As Moore’s Law slows, people are starting to look for alternatives to the silicon chips we’ve long been reliant on. A new optical switch up to 1,000 times faster than normal transistors could one day form the basis of new computers that use light rather than electricity.
The attraction of optical computing is obvious. Unlike the electrons that modern computers rely on, photons travel at the speed of light, and a computer that uses them to process information could theoretically be much faster than one that uses electronics.
The bulkiness of conventional optical equipment long stymied the idea, but in recent years the field of photonics has rapidly improved our ability to produce miniaturized optical components using many of the same techniques as the semiconductor industry.
This has not only led to a revived interest in optical computing, but could also have significant impact for the optical communications systems used to shuttle information around in data centers, supercomputers, and the internet.
Now, researchers from IBM and the Skolkovo Institute of Science and Technology in Russia have created an optical switch—a critical component in many photonic devices—that is both incredibly fast and energy-efficient.
It consists of a 35-nanometer-wide film made out of an organic semiconductor sandwiched between two mirrors that create a microcavity, which keeps light trapped inside. When a bright “pump” laser is shone onto the device, photons from its beam couple with the material to create a conglomeration of quasiparticles known as a Bose-Einstein condensate, a collection of particles that behaves like a single atom.
A second weaker laser can be used to switch the condensate between two levels with different numbers of quasiparticles. The level with more particles represents the “on” state of a transistor, while the one with fewer represents the “off” state.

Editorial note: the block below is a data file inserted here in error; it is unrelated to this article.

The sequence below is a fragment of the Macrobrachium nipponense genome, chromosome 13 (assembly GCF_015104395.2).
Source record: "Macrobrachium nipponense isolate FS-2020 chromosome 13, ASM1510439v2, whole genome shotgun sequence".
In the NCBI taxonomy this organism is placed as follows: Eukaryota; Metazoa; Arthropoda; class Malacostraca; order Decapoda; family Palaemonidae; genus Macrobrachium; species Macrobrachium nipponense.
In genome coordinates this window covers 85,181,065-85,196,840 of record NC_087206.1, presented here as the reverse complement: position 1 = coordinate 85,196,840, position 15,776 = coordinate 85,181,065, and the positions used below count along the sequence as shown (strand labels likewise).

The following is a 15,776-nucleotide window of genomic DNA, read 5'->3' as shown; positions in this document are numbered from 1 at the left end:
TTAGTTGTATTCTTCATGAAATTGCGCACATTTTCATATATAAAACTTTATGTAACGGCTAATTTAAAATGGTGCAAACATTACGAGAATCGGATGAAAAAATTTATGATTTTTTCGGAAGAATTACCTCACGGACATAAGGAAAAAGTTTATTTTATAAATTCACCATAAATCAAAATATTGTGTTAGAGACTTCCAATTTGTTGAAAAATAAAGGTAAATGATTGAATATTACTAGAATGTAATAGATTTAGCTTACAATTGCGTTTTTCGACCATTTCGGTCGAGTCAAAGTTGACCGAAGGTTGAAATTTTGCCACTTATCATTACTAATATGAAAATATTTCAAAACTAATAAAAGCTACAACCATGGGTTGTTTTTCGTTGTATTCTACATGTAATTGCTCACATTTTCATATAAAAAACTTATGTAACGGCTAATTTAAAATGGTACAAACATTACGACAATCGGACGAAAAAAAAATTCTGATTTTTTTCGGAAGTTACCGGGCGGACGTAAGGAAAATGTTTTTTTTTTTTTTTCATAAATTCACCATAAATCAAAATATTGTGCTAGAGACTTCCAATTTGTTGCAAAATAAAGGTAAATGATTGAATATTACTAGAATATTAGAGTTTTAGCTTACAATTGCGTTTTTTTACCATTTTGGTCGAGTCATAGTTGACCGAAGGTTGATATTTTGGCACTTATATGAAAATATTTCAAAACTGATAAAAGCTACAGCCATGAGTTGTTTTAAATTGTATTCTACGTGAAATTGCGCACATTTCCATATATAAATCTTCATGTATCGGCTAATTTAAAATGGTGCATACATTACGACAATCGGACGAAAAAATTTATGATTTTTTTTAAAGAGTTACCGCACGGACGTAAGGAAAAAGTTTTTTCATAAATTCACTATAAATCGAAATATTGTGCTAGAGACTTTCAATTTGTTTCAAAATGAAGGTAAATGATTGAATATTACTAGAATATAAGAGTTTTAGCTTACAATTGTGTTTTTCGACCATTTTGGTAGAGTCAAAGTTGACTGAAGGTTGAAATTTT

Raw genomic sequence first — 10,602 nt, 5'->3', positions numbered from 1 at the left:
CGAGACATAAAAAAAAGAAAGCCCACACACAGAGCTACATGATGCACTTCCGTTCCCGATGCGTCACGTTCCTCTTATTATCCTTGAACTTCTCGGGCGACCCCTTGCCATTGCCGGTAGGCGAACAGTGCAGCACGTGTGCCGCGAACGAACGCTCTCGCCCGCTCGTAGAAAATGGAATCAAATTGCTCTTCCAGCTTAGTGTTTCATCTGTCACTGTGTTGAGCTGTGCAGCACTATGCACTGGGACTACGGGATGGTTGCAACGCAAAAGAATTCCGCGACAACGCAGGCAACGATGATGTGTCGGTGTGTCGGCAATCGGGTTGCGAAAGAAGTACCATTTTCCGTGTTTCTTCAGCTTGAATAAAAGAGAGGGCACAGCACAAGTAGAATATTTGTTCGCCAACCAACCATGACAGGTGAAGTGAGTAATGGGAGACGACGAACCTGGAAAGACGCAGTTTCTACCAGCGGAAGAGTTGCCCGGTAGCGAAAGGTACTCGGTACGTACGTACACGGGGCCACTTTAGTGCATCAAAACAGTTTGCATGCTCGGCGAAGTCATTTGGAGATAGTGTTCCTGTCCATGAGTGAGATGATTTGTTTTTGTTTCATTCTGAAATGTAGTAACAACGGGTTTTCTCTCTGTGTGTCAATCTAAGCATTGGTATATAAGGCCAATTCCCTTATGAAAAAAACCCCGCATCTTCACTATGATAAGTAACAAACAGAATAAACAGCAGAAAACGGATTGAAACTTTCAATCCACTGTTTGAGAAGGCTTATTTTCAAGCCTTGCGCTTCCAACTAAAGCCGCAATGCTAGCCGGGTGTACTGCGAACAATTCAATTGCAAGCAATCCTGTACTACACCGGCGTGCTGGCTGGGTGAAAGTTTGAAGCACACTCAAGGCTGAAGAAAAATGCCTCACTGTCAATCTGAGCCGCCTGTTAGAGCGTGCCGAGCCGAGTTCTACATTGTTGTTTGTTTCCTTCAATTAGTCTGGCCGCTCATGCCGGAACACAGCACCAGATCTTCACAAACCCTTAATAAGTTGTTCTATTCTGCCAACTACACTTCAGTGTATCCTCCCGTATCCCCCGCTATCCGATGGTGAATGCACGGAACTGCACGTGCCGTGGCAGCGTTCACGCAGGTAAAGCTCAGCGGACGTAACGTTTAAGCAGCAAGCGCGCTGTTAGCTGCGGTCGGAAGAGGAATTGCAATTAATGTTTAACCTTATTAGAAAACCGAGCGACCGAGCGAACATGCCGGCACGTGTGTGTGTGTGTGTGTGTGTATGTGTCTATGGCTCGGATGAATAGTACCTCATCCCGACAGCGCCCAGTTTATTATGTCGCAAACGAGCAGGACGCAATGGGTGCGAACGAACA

What’s most promising about the new device, described in a paper in Nature, is that it can be switched between its two states a trillion times a second, which is somewhere between 100 and 1,000 times faster than today’s leading commercial transistors. It can also be switched by just a single photon, which means it requires far less energy to drive than a transistor.
Other optical switching devices with similar sensitivity have been created before, but they need to be kept at cryogenic temperatures, which severely limits their practicality. In contrast, this new device operates at room temperature.
There’s still a very long way to go until the technology appears in general-purpose optical computers, though, study senior author Pavlos Lagoudakis told IEEE Spectrum. “It took 40 years for the first electronic transistor to enter a personal computer,” he said. “It is often misunderstood how long before a discovery in fundamental physics research takes to enter the market.”
One of the challenges is that, while the device requires very little energy to switch, it still requires constant input from the pump laser. In a statement, the researchers said they are working with collaborators to develop perovskite supercrystal materials that exhibit superfluorescence to help lower this source of power consumption.
But even if it might be some time until your laptop is sporting a chip made out of these switches, Lagoudakis thinks they could find nearer-term applications in optical accelerators that perform specialized operations far faster than conventional chips, or as ultra-sensitive light detectors for the LIDAR scanners used by self-driving cars and drones.